The value in each cell of a total-percentage table is the percentage OF ALL individuals that have the characteristic of that column AND that row. For example, 1.0% of ALL respondents had less than a high school degree AND were very willing to cut their standard of living to protect the environment. In contrast to the interpretations of the row and column-percentage tables below, interpretations from the table-percentages table DOES refer to ALL individuals.

### 10.2.2 Row-Percentage Table

A row-percentage table is computed by dividing each cell of the frequency table by the total in the same ROW of the frequency table and multiplying by 100 (Table 10.3). For example, the value in the “vwill” column and “ltHS” row of the row-percentage table is computed by dividing the value in the “vwill” column and “ltHS” row of the frequency table (i.e., 40; Table 10.1) by the “Sum” of the “ltHS” ROW of the frequency table (i.e., 646) and multiplying by 100.

Table 10.3: Row-percentage table of respondent’s highest completed degree (rows) and willingness to cut their standard of living to protect the environment (columns).
vwill will neither unwill vunwill Sum
ltHS 6.2 22.4 20.4 23.4 27.6 100.0
HS 4.2 25.9 24.5 26.7 18.8 100.1
JC 6.3 25.6 26.9 22.7 18.5 100.0
BS 6.2 29.2 26.2 27.4 11.0 100.0
grad 8.0 34.8 27.8 21.4 8.0 100.0

The value in each cell of a row-percentage table is the percentage OF INDIVIDUALS IN THAT ROW that have the characteristic of that column. For example, 6.2% OF RESPONDENTS WITH LESS THAN A HIGH SCHOOL DEGREE were very willing to cut their standard of living to protect the environment.47

### 10.2.3 Column-Percentage Table

A column-percentage table is computed by dividing each cell of the frequency table by the total in the same COLUMN of the frequency table and multiplying by 100 (Table 10.4). For example, the value in the “vwill” column and “ltHS” row on the column-percentage table is computed by dividing the value in the “vwill” column and “ltHS” row of the frequency table (i.e., 40; Table 10.1) by the “Sum” of the “vwill” COLUMN of the frequency table (i.e., 208) and multiplying by 100.

Table 10.4: Column-percentage table of respondent’s highest completed degree (rows) and willingness to cut their standard of living to protect the environment (columns).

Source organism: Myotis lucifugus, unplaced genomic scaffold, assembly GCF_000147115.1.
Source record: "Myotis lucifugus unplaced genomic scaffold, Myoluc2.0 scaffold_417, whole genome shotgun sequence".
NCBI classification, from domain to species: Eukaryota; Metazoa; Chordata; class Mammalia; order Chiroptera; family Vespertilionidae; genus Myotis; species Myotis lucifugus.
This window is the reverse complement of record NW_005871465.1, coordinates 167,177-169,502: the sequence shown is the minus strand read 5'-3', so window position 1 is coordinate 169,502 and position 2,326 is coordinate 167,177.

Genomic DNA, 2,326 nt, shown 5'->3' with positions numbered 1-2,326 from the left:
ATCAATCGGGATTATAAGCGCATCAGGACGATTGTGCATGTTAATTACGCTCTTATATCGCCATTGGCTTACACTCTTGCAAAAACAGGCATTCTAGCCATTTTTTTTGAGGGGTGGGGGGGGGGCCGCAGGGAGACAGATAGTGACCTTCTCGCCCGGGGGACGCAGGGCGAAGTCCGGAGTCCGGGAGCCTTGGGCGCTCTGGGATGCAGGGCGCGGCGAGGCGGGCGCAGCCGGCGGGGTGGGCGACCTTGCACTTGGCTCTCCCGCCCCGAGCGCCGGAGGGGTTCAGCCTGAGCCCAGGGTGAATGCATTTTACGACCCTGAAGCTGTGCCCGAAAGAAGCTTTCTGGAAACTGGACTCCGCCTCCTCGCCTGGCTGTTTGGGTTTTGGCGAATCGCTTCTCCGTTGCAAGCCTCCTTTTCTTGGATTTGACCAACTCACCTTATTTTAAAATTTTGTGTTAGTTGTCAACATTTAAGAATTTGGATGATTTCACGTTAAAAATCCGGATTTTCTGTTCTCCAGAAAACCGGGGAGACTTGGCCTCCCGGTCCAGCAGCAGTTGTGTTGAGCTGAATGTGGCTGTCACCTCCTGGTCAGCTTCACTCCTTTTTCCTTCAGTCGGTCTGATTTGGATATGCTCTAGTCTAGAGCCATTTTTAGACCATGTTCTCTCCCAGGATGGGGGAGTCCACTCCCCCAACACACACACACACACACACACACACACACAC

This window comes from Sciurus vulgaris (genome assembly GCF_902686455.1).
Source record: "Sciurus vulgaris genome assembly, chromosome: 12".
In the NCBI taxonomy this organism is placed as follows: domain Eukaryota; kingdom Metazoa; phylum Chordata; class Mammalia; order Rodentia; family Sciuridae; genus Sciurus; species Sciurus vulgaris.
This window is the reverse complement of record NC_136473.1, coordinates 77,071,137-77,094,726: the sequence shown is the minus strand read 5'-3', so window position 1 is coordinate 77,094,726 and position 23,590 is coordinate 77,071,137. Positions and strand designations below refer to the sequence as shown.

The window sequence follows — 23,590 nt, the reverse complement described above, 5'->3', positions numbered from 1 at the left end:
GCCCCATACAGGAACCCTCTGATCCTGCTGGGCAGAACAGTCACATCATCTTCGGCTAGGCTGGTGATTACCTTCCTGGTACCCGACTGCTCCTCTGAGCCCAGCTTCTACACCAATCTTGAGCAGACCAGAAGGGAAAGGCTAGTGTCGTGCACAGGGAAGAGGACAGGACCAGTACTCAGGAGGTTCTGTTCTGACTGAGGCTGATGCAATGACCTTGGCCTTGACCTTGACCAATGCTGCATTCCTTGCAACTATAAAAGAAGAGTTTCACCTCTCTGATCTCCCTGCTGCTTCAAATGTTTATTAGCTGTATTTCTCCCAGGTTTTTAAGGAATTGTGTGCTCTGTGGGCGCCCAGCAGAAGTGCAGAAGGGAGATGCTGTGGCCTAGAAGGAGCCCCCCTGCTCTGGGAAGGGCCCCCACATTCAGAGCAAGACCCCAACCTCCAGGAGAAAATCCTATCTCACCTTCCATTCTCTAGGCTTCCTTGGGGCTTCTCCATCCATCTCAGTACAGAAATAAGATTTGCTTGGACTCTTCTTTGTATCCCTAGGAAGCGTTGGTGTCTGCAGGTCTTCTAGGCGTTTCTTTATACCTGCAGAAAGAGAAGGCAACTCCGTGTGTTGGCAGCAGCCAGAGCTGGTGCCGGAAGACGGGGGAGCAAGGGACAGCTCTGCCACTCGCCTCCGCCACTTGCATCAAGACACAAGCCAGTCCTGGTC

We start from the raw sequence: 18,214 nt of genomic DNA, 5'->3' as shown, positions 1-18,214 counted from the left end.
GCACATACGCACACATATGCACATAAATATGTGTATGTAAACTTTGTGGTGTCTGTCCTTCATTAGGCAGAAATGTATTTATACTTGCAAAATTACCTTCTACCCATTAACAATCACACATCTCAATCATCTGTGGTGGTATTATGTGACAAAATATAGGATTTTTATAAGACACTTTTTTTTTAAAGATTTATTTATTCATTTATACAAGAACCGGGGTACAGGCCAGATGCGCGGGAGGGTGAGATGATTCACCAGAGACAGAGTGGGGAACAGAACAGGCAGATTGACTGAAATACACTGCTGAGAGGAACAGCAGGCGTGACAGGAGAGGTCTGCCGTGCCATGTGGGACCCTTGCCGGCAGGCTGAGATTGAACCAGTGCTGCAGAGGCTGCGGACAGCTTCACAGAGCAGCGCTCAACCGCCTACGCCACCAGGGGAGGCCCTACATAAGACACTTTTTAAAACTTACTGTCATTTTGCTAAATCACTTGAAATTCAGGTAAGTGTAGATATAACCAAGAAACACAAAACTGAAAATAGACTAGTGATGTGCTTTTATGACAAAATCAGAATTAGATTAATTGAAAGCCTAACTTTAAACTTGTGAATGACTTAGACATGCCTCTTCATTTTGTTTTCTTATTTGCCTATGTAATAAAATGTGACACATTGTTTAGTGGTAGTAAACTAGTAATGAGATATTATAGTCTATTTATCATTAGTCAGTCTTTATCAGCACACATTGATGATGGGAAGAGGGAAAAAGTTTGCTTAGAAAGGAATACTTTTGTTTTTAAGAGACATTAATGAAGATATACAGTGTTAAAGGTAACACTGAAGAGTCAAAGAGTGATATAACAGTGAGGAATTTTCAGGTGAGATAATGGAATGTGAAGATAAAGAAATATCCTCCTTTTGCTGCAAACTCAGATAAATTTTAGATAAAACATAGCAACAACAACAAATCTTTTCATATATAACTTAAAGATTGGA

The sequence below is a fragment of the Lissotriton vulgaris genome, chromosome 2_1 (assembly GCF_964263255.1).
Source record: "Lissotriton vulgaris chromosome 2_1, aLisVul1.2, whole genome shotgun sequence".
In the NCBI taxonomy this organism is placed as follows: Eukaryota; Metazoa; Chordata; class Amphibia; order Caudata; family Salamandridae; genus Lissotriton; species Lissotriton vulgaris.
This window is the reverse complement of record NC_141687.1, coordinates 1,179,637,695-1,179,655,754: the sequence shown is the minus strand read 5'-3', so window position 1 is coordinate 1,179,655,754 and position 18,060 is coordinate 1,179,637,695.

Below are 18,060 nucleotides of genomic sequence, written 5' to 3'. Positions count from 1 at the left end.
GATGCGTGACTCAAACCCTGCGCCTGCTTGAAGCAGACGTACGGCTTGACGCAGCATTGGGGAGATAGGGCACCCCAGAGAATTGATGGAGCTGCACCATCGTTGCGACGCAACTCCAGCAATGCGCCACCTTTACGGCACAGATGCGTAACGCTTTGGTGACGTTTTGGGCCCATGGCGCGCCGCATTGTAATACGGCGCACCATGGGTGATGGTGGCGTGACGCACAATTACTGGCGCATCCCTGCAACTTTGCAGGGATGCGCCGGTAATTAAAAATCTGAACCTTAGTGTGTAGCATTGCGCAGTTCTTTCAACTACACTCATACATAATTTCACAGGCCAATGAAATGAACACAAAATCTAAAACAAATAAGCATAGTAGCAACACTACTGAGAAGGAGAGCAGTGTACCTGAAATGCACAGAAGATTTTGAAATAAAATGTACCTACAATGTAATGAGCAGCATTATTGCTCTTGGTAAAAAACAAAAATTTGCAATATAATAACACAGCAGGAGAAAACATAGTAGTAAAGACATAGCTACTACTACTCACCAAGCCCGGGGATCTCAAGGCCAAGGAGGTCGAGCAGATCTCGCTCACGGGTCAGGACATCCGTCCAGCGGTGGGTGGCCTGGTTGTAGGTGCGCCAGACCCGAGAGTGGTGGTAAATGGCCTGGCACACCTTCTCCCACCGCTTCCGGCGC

vwill will neither unwill vunwill
ltHS 19.2 13.8 13.6 14.9 25.0
HS 41.8 51.6 52.8 55.0 55.0
JC 7.2 5.8 6.6 5.3 6.2
BS 20.2 18.9 18.5 18.5 10.5
grad 11.5 9.9 8.6 6.3 3.4
Sum 99.9 100.0 100.1 100.0 100.1

The value in each cell of a column-percentage table is the percentage OF ALL INDIVIDUALS IN THAT COLUMN that have the characteristic of that row. For example, 19.2% OF RESPONDENTS WHO WERE VERY WILLING TO CUT THEIR STANDARD OF LIVING had less than a high school degree.48

## 10.3 Which Table to Use?

If the question asks for a number of individuals then use the frequency table. For example, a frequency table holds the answer to the question of “How many respondents with a graduate degree were (only) willing to cut their standard of living to protect the environment” (i.e., 104).

If the question asks for a percentage of ALL individual then use the total percentage table. For example, the total percentage table is used to answer “What percentage of all respondents had a high school degree and were very willing to cut their standard of living?” (i.e., 2.2%; Table 10.2).

If the questions asks for a percentage but the percentage is not of ALL individuals then use either the row or column percentage table depending on which group the question is focused on. If the question is focused on a group represented by a ROW then use the row percentage table. For example, the question – “What percentage of respondents with a bachelor’s degree were very unwilling to cut their standard of living to protect the environment?” is focused only on respondents with a bachelor’s degree. Because bacherlor’s degrees are shown in a row, then the row percentage table would be used to answer this question (i.e., 11.0%; Table 10.3).

In contract, the “What percentage of respondents who were neither willing nor unwilling to cut their standard of living had graduate degrees?” is focused on those respondents who were neither willing nor unwilling to cut their standard of living, which is represented by a COLUMN. Thus, a column percentage table is used to answer this question (i.e., 8.6%; Table 10.4).

Finally, consider this question – “What percentage of all respondents were very willing to cut their standard of living to help the environment?” This question has no restrictions, so the total-percentage table would be used. In addition, this question is only concerned with with the COLUMN variable and, thus, the answer will come from the “Sum” ROW. Therefore, 5.3%, were very willing to cut their standard of living to help the environment.